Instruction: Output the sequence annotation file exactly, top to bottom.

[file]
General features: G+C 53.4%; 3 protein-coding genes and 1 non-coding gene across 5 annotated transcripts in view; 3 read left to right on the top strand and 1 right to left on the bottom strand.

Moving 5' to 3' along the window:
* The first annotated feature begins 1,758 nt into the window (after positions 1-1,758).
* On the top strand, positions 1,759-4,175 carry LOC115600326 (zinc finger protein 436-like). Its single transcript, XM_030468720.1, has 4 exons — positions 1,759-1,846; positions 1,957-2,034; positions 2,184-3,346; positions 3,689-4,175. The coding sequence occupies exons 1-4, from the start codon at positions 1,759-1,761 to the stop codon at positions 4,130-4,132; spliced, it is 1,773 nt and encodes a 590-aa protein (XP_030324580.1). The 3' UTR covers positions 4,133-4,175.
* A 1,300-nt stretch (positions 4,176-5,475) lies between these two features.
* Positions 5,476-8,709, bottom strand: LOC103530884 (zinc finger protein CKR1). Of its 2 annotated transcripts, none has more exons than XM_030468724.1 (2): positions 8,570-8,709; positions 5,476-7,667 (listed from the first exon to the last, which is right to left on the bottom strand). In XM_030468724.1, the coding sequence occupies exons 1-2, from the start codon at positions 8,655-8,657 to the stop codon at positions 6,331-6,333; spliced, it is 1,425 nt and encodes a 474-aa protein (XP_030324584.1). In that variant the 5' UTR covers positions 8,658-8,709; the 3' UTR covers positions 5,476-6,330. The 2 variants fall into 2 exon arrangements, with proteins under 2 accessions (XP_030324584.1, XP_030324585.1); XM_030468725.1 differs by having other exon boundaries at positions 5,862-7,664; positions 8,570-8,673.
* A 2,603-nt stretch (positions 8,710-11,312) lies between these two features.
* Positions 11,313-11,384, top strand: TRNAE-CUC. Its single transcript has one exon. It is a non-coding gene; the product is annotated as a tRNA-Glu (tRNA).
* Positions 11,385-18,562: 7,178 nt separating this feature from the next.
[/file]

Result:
General features: G+C 53.4%; 3 protein-coding genes and 1 non-coding gene across 5 annotated transcripts in view; 3 read left to right on the top strand and 1 right to left on the bottom strand.

Moving 5' to 3' along the window:
* The first annotated feature begins 1,758 nt into the window (after positions 1-1,758).
* On the top strand, positions 1,759-4,175 carry LOC115600326 (zinc finger protein 436-like). Its single transcript, XM_030468720.1, has 4 exons — positions 1,759-1,846; positions 1,957-2,034; positions 2,184-3,346; positions 3,689-4,175. The coding sequence occupies exons 1-4, from the start codon at positions 1,759-1,761 to the stop codon at positions 4,130-4,132; spliced, it is 1,773 nt and encodes a 590-aa protein (XP_030324580.1). The 3' UTR covers positions 4,133-4,175.
* A 1,300-nt stretch (positions 4,176-5,475) lies between these two features.
* Positions 5,476-8,709, bottom strand: LOC103530884 (zinc finger protein CKR1). Of its 2 annotated transcripts, none has more exons than XM_030468724.1 (2): positions 8,570-8,709; positions 5,476-7,667 (listed from the first exon to the last, which is right to left on the bottom strand). In XM_030468724.1, the coding sequence occupies exons 1-2, from the start codon at positions 8,655-8,657 to the stop codon at positions 6,331-6,333; spliced, it is 1,425 nt and encodes a 474-aa protein (XP_030324584.1). In that variant the 5' UTR covers positions 8,658-8,709; the 3' UTR covers positions 5,476-6,330. The 2 variants fall into 2 exon arrangements, with proteins under 2 accessions (XP_030324584.1, XP_030324585.1); XM_030468725.1 differs by having other exon boundaries at positions 5,862-7,664; positions 8,570-8,673.
* A 2,603-nt stretch (positions 8,710-11,312) lies between these two features.
* Positions 11,313-11,384, top strand: TRNAE-CUC. Its single transcript has one exon. It is a non-coding gene; the product is annotated as a tRNA-Glu (tRNA).
* Positions 11,385-18,562: 7,178 nt separating this feature from the next.